Marshville is a very small town located in the state of North Carolina. With a population of 2,638 people and two constituent neighborhoods, Marshville is the 285th largest community in North Carolina.
Marshville is a blue-collar town, with 45.98% of people working in blue-collar occupations, while the average in America is just 27.7%. Overall, Marshville is a town of production and manufacturing workers, service providers, and sales and office workers. There are especially a lot of people living in Marshville who work in office and administrative support (10.93%), maintenance occupations (7.29%), and management occupations (5.42%).
Of important note, Marshville is also a town of artists. Marshville has more artists, designers and people working in media than 90% of the communities in America. This concentration of artists helps shape Marshville’s character.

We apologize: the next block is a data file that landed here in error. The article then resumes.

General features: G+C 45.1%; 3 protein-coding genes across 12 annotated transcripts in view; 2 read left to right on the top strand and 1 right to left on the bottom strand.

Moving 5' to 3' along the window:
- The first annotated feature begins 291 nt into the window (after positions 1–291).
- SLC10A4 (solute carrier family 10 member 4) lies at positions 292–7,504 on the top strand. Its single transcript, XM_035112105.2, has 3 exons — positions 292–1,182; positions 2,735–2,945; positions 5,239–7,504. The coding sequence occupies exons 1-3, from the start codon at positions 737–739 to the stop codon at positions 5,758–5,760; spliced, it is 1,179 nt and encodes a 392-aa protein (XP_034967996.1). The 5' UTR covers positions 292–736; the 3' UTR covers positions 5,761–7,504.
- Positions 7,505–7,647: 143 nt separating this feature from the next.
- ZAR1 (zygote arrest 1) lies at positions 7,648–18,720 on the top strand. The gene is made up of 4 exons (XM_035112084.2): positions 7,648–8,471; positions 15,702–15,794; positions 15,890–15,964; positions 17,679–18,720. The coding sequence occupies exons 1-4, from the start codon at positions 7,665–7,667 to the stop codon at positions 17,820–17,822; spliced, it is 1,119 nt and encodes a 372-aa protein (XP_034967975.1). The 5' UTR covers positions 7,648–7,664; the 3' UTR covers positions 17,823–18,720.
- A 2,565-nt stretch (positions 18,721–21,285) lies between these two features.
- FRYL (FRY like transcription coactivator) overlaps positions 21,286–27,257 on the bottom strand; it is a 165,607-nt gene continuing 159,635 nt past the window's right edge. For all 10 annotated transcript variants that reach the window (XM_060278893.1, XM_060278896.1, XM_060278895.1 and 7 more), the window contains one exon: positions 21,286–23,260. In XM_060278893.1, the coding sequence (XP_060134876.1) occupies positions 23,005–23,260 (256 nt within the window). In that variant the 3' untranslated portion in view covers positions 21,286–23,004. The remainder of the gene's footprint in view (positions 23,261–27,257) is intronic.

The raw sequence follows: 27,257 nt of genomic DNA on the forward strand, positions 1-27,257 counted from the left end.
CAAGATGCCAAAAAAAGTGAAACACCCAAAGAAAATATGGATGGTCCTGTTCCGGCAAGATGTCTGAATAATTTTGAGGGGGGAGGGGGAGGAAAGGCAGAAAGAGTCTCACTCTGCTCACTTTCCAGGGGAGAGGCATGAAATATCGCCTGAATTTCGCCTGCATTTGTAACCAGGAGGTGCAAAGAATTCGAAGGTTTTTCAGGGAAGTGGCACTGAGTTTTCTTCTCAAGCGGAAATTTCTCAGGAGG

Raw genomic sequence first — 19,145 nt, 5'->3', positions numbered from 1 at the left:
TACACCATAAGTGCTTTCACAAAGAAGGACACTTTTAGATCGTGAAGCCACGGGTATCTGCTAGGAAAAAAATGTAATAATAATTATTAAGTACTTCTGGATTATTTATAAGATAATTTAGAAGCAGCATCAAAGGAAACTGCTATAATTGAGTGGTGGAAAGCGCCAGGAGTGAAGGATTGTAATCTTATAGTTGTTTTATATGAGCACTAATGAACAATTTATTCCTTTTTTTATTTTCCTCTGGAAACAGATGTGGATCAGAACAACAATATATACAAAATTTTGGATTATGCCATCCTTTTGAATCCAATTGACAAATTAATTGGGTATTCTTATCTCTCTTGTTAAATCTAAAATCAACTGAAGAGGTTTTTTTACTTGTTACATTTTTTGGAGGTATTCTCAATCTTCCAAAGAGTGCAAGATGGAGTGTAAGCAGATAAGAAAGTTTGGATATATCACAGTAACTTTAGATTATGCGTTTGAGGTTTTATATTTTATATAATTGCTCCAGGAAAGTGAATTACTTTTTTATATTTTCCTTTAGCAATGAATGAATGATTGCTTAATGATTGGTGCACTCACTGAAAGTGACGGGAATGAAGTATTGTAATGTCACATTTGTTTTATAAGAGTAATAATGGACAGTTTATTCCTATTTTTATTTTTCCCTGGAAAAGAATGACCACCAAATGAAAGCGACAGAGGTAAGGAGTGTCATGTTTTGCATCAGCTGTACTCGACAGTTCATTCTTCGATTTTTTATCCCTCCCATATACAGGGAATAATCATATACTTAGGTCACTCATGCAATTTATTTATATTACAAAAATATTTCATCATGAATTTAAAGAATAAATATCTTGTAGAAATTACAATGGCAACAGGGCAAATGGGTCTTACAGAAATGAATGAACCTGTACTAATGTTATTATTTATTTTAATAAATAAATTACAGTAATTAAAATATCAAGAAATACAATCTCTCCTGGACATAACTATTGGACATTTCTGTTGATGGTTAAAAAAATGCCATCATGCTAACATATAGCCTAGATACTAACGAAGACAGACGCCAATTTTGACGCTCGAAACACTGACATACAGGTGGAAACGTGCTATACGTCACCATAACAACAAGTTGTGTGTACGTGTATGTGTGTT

As is often the case in a small town, Marshville doesn't have a public transportation system that people use for their commute.
The population of Marshville has one of the lowest overall levels of education in the country: only 5.76% of people over 25 hold a college degree. The national average for all municipalities is 21.84%.
The per capita income in Marshville in 2010 was $15,405, which is low income relative to North Carolina and the nation. This equates to an annual income of $61,620 for a family of four.
Marshville is an extremely ethnically-diverse town. The people who call Marshville home describe themselves as belonging to a variety of racial and ethnic groups. The greatest number of Marshville residents report their race to be Black or African-American, followed by White. Marshville also has a sizeable Hispanic population (people of Hispanic origin can be of any race). People of Hispanic or Latino origin account for 10.40% of the town’s residents. Important ancestries of people in Marshville include German, English, African, and Turkish.
The most common language spoken in Marshville is English. Other important languages spoken here include Spanish and Pacific Island languages.